There are times when the solution to a design problem may “instinctively” pop into your head. Yet, in some scenarios, your instinct might be a valid method in solving design problems.
But, one subjective decision on whether the CTA must be bigger or not, can cost you drop in conversion on the line and ultimately, millions.
Moreover, it’s pretty hard to convince people or your stakeholders when your designs are solely based on intuition. Because they always go in trusting your work with the blindfold half-on and are prepared to point to quantitative data backing-up your hypothesis.
Quantitative user research gives you numbers that you can rely on. Take an example of an online supermarket platform where a lot of decisions are taken w.r.t. the color scheme, UI elements, categorization of products, place of variants option, etc. Quantitative research helps you measure the success and failure of such design aesthetics; you just have to do the leg work.
Take a look at some of the quantitative user research methods and how they can be implemented in your research process.
There is always some disagreement among the designers over the placement of small UI elements. Let your user’s choice be the deciding factor here. Build different variations or versions of your web components or page and present the same to your users. This method will assist you in determining which CTA button is being preferred by your users, or which typography is more appealing to them, and alike.
Their engagement with each experience can be measured and collected in an analytics dashboard and analyzed through a statistical engine with the prior versions. Through comparative testing you can learn which version attracts more clicks or to demonstrate the positive/negative impact of new features or changes to a user experience.
A word of caution: there should only be one difference in all the variants. It will be easy to draw consensus this way and give you definite reasons for selecting one design over the other.
Card sorting is used for structuring your information architecture. It is a cost-effective method as you can provide users with labelled index cards or online card-sorting platforms when conducting remotely. Let them arrange it according to their understanding of topic and ask for debrief later on. Such sessions help participants to do the labelling and categorization as they like.
In an e-commerce website, you can see if under “Packed food items” users are searching for both instant and frozen food items or expecting them in separate categories. Even when you ask them to come up with their own categorization, you can always know how your users group information – are they thinking of nomenclature like “Gourmet Cravings” or looking for simple names like “Food and Beverages”.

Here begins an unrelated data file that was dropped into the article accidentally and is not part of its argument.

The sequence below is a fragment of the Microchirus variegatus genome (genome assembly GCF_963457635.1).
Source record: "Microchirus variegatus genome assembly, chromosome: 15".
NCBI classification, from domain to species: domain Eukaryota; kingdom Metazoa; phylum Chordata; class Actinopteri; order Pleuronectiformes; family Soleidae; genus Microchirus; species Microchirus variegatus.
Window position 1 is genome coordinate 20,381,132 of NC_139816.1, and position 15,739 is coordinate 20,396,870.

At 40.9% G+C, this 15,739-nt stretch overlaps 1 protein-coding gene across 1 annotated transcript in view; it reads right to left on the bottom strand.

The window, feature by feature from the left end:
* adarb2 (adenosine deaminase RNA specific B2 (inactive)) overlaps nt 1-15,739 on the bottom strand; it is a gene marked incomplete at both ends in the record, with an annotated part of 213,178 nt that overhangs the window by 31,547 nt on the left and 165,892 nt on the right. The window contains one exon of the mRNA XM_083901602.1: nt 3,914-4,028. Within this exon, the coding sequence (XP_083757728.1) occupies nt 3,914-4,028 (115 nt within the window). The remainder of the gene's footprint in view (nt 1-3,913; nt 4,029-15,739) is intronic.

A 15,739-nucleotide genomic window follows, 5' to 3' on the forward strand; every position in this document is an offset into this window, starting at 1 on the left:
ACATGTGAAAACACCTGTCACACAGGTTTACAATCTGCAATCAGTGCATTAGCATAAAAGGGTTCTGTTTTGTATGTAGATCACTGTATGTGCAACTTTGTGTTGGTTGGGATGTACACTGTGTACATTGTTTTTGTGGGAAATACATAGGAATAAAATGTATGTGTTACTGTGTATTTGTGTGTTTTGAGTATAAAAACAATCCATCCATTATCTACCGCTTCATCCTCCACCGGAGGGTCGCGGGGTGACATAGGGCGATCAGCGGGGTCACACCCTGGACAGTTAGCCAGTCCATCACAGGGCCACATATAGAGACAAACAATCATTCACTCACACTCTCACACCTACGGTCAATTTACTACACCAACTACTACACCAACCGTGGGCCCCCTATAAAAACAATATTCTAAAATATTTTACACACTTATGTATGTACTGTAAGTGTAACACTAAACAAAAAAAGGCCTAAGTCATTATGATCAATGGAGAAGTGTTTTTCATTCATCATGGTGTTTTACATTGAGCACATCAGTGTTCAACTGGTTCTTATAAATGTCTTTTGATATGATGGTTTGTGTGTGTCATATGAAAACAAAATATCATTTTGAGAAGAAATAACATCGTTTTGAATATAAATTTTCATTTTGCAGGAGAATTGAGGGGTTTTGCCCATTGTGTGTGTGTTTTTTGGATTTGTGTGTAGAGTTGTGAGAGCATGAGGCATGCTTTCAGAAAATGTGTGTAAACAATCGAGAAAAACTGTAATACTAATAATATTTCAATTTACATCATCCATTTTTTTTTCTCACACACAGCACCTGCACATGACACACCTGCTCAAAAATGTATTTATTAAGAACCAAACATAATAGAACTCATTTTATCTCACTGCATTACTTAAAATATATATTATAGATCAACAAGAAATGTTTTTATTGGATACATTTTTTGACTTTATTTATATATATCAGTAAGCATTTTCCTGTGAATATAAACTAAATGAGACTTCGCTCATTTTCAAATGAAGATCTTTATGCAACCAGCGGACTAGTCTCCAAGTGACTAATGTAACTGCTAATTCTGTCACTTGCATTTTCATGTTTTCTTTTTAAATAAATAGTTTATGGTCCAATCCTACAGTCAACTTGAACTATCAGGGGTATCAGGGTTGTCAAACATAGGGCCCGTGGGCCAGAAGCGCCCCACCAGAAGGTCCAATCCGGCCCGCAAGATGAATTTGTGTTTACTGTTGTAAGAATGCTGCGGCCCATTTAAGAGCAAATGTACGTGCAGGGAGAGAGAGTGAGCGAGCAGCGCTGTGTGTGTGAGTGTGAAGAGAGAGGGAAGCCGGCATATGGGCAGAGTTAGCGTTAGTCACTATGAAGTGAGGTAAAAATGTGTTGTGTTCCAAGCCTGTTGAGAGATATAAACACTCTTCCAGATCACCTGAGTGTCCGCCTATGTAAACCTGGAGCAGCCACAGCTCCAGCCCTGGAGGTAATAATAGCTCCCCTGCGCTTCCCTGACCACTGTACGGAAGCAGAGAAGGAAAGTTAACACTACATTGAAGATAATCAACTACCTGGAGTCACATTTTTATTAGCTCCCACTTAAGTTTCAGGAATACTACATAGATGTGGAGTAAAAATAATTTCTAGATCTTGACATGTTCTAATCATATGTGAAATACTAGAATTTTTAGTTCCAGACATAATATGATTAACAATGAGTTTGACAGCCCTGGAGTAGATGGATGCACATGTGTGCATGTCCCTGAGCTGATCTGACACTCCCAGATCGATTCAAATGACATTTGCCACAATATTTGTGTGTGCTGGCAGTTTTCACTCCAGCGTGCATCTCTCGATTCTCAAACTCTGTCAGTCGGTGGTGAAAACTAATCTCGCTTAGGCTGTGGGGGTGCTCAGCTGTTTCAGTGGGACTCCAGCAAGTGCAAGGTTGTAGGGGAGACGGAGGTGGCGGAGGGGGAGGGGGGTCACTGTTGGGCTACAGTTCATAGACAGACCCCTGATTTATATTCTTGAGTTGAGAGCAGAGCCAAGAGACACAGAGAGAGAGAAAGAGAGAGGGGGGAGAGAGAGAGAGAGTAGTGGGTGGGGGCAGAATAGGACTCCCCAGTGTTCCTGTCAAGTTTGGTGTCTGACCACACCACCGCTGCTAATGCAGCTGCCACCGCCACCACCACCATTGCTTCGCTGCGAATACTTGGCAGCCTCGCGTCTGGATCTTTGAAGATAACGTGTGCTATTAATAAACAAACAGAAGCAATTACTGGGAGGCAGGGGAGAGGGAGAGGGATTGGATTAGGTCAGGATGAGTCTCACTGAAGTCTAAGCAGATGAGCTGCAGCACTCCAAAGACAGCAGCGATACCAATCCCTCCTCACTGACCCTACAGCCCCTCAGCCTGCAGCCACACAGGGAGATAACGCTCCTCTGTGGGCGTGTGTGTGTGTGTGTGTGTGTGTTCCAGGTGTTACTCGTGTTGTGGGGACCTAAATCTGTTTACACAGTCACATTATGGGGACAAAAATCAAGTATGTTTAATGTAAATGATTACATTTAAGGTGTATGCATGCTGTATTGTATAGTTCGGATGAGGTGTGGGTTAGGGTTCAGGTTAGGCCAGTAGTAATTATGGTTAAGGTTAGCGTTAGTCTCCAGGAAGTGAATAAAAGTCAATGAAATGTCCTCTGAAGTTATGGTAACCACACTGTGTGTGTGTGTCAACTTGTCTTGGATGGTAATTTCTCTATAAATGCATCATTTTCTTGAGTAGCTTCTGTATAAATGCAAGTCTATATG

Once you have all the data, look for common items, category names or themes, and for groups that were frequently paired together. It helps you organize content so that it suits your users’ mental models, rather than the point of view of your company.
It is a task based analysis wherein you ask users to look for individual elements from the navigation structure that you have built. Tree tests help in improving your navigation by observing how real users navigate your site rather than just going on assumption.
Continuing the e-commerce example, let’s assume you ask the participants to locate “instant noodles”. Your users may go in searching for it under “packed food” category instead of scrolling down to find the “instant food” category. This is how it is often conducted to design page layouts and navigation menus.
It’s the reverse of card sorting. Instead of creating own categories, tree testing asks users to work with an existing set of categories, and highlight where they believe an item is most likely to be located.
Post release, you can use Google Analytics (GA) to see the type of daily users visiting your website. You can compare it with the persona(s) that you have built. You can see where your users are dropping off and what activities they are performing. You can leverage insights on user trends, page with the highest interaction, and how are they navigating.
For instance, in the e-commerce venture, analytics will help you understand your user demographics, type of device they are using, product preferences, how far are they scrolling, et al.
GA makes data visualization easier. There are multiple options to represent your data like line graphs, pie charts and bar graphs, thus making it easy to explain it to all the stakeholders involved. Thus, with the information in capable hands, GA can do wonders for your business.
To achieve your ultimate goal of intuitive and easy-to-use interface, backing your design decisions with data from quantitative research will help you build experiences that are fit and relevant for your target audience in the long run.
Hence, instead of depending solely on subjectivity or qualitative research, design must be validated with quantitative research, and proven design practices, as design exists to solve real problems, which inherently makes it objective.
Your product’s success ultimately boils down to how well you have done the user research. As a UX studio our team is equipped to tackle any UX challenge thrown their way. For any assistance related to user research and analysis, feel free to talk to us.